Can You Drive a Stake through the Heart of Spyware?

The answer to this question, despite the welcome news that the NSO Group has been added to the entities list, is no, probably not. The demand for spyware will only grow as networked digital technologies are universally used and incorporated into human life. Activity centers around digital networks and companies will arise to service this demand.

Almost all countries conduct domestic surveillance, even if they don't always admit it. The real issue is under what rules they surveil and how strong any oversight procedures are to ensure that surveillance complies with these national rules. Democracies have effective rules to control surveillance. Countries that are not democracies or where the rule of law is weak do not. These go well beyond China, Russia, and Iran, and it is this global market that creates demand for services provided by companies like NSO.

Some countries have indigenous capabilities to make advanced surveillance software, but most must buy from an external source (the same way that very few countries make advanced weapons and others must buy from them). That raises a question: Under what rules does the international community regard such sale as legitimate? It is in the interest of democracies to fence the Wild West of spyware with rules governing its sale. That only a relatively few countries have the capability to make NSO-like products, and that many of them are democracies, provides an opportunity for progress in building these rules.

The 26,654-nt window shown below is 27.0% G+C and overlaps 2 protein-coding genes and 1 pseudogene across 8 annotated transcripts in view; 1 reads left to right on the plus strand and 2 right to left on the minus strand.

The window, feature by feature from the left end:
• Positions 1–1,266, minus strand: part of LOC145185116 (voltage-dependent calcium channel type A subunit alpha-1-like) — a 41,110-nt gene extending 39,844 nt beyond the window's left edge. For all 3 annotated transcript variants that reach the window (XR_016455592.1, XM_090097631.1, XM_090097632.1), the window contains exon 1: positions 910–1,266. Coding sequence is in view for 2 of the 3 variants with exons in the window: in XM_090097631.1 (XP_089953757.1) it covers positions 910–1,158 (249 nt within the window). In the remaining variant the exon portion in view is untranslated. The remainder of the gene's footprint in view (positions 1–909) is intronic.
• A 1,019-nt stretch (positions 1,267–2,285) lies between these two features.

NSO is an Israeli company, and Israel is one of the top three exporters of cybersecurity technology (after the United States and United Kingdom). Its own security needs create a pool of expertise that can be commercialized. Spyware can also bring political benefits to Israel, allowing it to support countries in the Persian Gulf or elsewhere in ways that strengthen relations. NSO Group must be placed in Israel's security and political context to be understood. Israel has been reluctant to clamp down on companies like NSO because of the political and economic benefits they can provide. There is something of a parallel between NSO and the ex-military consultants who are hired to train and equip foreign government forces. European and U.S. companies have sold similar surveillance technologies and services.

Presumably, it was a reluctance to clamp down on NSO that explains the powerful message sent by the United States in placing it (along with another company, Candiru) on the entities list, but this is a piecemeal solution. Progress requires an agreement to cooperate among like-minded nations to restrict the sale of surveillance technology. The United States has already assembled groups of 30 like-minded nations and the European Union to discuss a collective response to ransomware and to build accountability. A similar approach, involving the same countries, would be the best approach to restrict surveillance technologies.